The base station in BDMA must support millimeter wave and implement MU-MIMO for beamforming techniques. The base station fetches information about mobile client devices within the cell. It chooses subscribers based on selection criteria. BDMA uses hybrid beamforming to transmit signals from the base station to multiple mobile users within the cell.

Hybrid beamforming

BDMA relies on hybrid beamforming to increase 5G capacity. The hybrid transmitter combines features of digital and analog beamforming. Each RF chain in a hybrid transmitter is connected to antenna arrays in the base station.

Beam properties

Beamforming is used to select MU-MIMO beams at the base station. Each beam is distinct from the other and has a different direction, angle and width depending on the subscriber's position. MU-MIMO beams are converted into subsets for transmission. Each beam group communicates with a selected subscriber device.

Selection of subscribers

Subscribers are selected based on their inability to interfere with other devices in the cell. Various selection techniques compare the degree of independence between each user device. BDMA uses a mathematical vector to measure the degree of independence of user devices in a cell.

Pre-coding techniques

A pre-coder is used to optimize the transmitted signal. In BDMA, various pre-coding techniques -- among them zero forcing and orthogonal beamforming -- are used to reduce interference and improve the efficiency of BDMA-compatible networks.

Beam schedule and transmission

The base station schedules and allocates beams to selected subscribers, depending on the subscriber's position and available throughput. The beams are further divided into subsets, each of which focuses on an individual subscriber in the cell. Using this approach, the beam can serve multiple subscribers in the cell, all of whom can uplink and downlink information after scheduling begins.

Benefits of BDMA

Here are some of the benefits of BDMA:

  • Better signal quality and high signal-to-noise ratio in areas with high interference or poor signal strength.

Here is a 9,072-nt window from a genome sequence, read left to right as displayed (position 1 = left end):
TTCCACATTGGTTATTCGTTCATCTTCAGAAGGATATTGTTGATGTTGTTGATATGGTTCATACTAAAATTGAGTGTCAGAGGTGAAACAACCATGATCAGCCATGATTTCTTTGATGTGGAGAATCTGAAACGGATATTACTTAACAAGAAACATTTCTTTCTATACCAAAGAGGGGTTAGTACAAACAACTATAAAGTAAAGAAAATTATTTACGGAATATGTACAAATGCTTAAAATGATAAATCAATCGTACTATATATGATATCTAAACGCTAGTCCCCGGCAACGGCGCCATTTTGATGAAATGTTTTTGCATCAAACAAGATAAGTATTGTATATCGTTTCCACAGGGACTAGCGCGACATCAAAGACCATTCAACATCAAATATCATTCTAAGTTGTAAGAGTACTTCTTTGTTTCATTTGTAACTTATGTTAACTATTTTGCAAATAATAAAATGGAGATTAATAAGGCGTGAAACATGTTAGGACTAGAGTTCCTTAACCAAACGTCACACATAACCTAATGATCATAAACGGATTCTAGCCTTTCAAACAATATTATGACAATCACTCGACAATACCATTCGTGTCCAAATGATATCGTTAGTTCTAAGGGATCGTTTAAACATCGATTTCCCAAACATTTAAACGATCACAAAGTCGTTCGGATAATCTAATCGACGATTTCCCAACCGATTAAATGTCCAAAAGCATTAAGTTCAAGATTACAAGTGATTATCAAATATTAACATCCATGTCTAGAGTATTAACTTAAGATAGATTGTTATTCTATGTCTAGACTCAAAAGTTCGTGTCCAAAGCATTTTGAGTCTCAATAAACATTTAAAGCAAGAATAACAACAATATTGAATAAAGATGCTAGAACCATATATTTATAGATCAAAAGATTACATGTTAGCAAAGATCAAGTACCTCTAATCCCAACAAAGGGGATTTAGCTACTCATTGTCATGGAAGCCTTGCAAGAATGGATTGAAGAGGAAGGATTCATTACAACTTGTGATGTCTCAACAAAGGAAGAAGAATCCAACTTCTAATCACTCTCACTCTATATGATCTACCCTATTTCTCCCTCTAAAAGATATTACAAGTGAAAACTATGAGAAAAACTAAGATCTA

• Lower costs associated with power consumption.
  • Secure, safe and difficult for jammers to interfere.
  • Ability to focus antenna beams where demand is highest and away from areas with less demand.
  • Ability to drop calls for devices with high interference in situations where a large number of subscribers exist within a cell.

Limitations of BDMA

Here are some limitations associated with BDMA:

  • Because BDMA is relatively new, implementation can be complex. Fewer compatible devices and base stations support BDMA.
  • Subscribers need to be in direct line of sight for effective communication.
  • BDMA needs one antenna per user for simultaneous data transmission, which decreases its ability to support a large number of subscribers.


BDMA provides high data rates to mobile subscribers and even higher rates to stationary subscribers in a cell with negligible interference. Even though the vast majority of 5G networks currently rely on OFDM and OFDMA, it's likely more will begin to support BDMA as well.

Venus Kohli is an electronics and telecommunications engineer, having completed her engineering degree from Bharati Vidyapeeth College of Engineering -- Mumbai University in 2019. Kohli works as a technical writer for electronics, electrical, networking and various other technological categories.